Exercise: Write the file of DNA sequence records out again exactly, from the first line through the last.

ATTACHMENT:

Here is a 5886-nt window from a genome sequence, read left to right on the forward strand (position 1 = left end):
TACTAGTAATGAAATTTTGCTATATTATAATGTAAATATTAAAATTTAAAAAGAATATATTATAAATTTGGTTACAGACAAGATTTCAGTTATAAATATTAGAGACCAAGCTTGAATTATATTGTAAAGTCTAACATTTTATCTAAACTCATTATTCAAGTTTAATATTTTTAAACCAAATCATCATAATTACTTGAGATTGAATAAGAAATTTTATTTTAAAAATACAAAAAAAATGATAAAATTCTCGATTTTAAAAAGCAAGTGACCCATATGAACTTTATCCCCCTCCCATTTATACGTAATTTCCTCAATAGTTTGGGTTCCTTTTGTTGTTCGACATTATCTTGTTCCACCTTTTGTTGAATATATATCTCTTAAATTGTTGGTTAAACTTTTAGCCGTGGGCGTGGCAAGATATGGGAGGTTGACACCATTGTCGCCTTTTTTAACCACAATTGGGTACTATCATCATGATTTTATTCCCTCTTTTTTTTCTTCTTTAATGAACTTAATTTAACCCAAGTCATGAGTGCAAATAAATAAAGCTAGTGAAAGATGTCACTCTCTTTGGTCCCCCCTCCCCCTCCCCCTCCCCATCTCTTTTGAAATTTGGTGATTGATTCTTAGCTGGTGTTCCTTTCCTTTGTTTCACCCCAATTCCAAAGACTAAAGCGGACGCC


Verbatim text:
Here is a 5886-nt window from a genome sequence, read left to right on the forward strand (position 1 = left end):
TACTAGTAATGAAATTTTGCTATATTATAATGTAAATATTAAAATTTAAAAAGAATATATTATAAATTTGGTTACAGACAAGATTTCAGTTATAAATATTAGAGACCAAGCTTGAATTATATTGTAAAGTCTAACATTTTATCTAAACTCATTATTCAAGTTTAATATTTTTAAACCAAATCATCATAATTACTTGAGATTGAATAAGAAATTTTATTTTAAAAATACAAAAAAAATGATAAAATTCTCGATTTTAAAAAGCAAGTGACCCATATGAACTTTATCCCCCTCCCATTTATACGTAATTTCCTCAATAGTTTGGGTTCCTTTTGTTGTTCGACATTATCTTGTTCCACCTTTTGTTGAATATATATCTCTTAAATTGTTGGTTAAACTTTTAGCCGTGGGCGTGGCAAGATATGGGAGGTTGACACCATTGTCGCCTTTTTTAACCACAATTGGGTACTATCATCATGATTTTATTCCCTCTTTTTTTTCTTCTTTAATGAACTTAATTTAACCCAAGTCATGAGTGCAAATAAATAAAGCTAGTGAAAGATGTCACTCTCTTTGGTCCCCCCTCCCCCTCCCCCTCCCCATCTCTTTTGAAATTTGGTGATTGATTCTTAGCTGGTGTTCCTTTCCTTTGTTTCACCCCAATTCCAAAGACTAAAGCGGACGCC